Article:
Skip to main content
Tulane Home Tulane Home

Inline CSS for Tulane News Articles

Poet Discusses "the Dream and Diversity"

January 20, 2011 3:45 AM
Alicia Duplessis Jasmin

World–renowned poet and activist Nikki Giovanni captured even the most distant ear assembled for the Martin Luther King Jr. Week for Peace Convocation on Wednesday (Jan. 19) that was hosted in part by Tulane University.


Poet and activist Nikki Giovanni, the author of 13 books and a professor of English at Virginia Tech, speaks to a large crowd at the Martin Luther King Jr. Week for Peace Convocation sponsored by Tulane, Xavier, Dillard and Loyola universities. (Photo by Paula Burch-Celentano)

Following brief presentations by the presidents of each of the four universities collaborating on the MLK Week for Peace events, Giovanni switched the tone for the evening with her talk titled, “Human by the Grace of God: The Dream and Diversity.”

Speaking in an emphatic tone similar to how a college professor might address her class, Giovanni addressed topics ranging from the influence of today's pundits and politicians to black experiences before, during and after the height of slavery in America. Her objective was clear. She wanted to share her life experiences with students and empower them with the ability to leave behind racist ideas often passed down through generations.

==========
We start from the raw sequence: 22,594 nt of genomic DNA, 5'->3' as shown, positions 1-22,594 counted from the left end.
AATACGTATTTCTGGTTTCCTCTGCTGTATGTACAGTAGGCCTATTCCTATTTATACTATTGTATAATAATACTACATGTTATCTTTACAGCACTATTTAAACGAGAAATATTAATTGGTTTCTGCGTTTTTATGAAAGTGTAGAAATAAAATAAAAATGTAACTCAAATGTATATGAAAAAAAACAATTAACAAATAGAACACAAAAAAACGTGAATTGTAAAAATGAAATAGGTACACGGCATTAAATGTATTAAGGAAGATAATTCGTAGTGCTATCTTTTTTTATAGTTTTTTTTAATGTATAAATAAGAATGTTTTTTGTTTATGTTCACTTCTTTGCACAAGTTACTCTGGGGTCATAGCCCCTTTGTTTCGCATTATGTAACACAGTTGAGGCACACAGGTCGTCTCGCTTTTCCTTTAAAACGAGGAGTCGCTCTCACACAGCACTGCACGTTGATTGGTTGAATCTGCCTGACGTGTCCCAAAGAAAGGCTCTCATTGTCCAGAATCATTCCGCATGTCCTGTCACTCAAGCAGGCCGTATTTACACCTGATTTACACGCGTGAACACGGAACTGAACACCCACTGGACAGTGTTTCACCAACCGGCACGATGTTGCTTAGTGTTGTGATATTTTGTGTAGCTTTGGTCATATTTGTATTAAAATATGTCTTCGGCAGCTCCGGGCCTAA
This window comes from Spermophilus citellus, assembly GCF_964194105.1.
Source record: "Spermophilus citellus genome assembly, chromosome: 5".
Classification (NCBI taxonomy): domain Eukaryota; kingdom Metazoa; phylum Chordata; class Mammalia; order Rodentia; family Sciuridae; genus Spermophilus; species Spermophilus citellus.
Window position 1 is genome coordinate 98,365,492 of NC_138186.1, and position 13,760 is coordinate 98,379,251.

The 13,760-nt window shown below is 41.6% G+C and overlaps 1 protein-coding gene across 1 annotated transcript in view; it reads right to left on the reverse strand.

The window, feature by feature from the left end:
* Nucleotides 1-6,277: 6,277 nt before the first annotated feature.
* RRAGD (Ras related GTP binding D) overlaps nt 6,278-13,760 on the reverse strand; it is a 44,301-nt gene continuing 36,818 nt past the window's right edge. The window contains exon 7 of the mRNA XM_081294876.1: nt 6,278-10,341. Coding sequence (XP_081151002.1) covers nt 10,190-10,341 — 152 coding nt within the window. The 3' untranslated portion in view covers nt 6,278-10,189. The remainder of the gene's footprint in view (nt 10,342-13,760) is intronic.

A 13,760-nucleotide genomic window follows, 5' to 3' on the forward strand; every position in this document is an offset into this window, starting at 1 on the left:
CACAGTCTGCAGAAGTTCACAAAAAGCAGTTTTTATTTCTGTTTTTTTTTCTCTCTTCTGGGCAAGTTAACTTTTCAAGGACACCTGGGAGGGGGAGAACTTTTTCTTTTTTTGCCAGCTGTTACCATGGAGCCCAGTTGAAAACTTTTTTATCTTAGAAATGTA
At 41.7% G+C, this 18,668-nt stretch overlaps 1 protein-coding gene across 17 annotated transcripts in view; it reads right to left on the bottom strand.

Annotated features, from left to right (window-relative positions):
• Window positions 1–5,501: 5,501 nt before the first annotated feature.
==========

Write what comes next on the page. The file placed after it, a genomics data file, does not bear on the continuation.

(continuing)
“Sometimes people discount the black experience because it's true that anyone could have worked the fields,” said Giovanni. “The difference here is that not everyone could have gone through and come out of slavery with their sanity.”

Carolyn Barber-Pierre, assistant vice president of student affairs in the Office of Multicultural Affairs at Tulane and member of the MLK Week for Peace planning committee, says that celebrating King's birthday remains relevant today.

“After 25 years there is still a lot to be done,” says Barber-Pierre. “We are a community still plagued with divisions like race and political affiliation and we have to continue working at eliminating those social ills.”

Ruby Bridges, known for being the first to integrate an all-white school in New Orleans at the age of six, was at the convocation to accept the Lifetime Achievement Award in the Roussel Hall Auditorium at Loyola University.

The convocation was part of a week-long calendar of events jointly sponsored by Tulane, Xavier, Dillard and Loyola universities.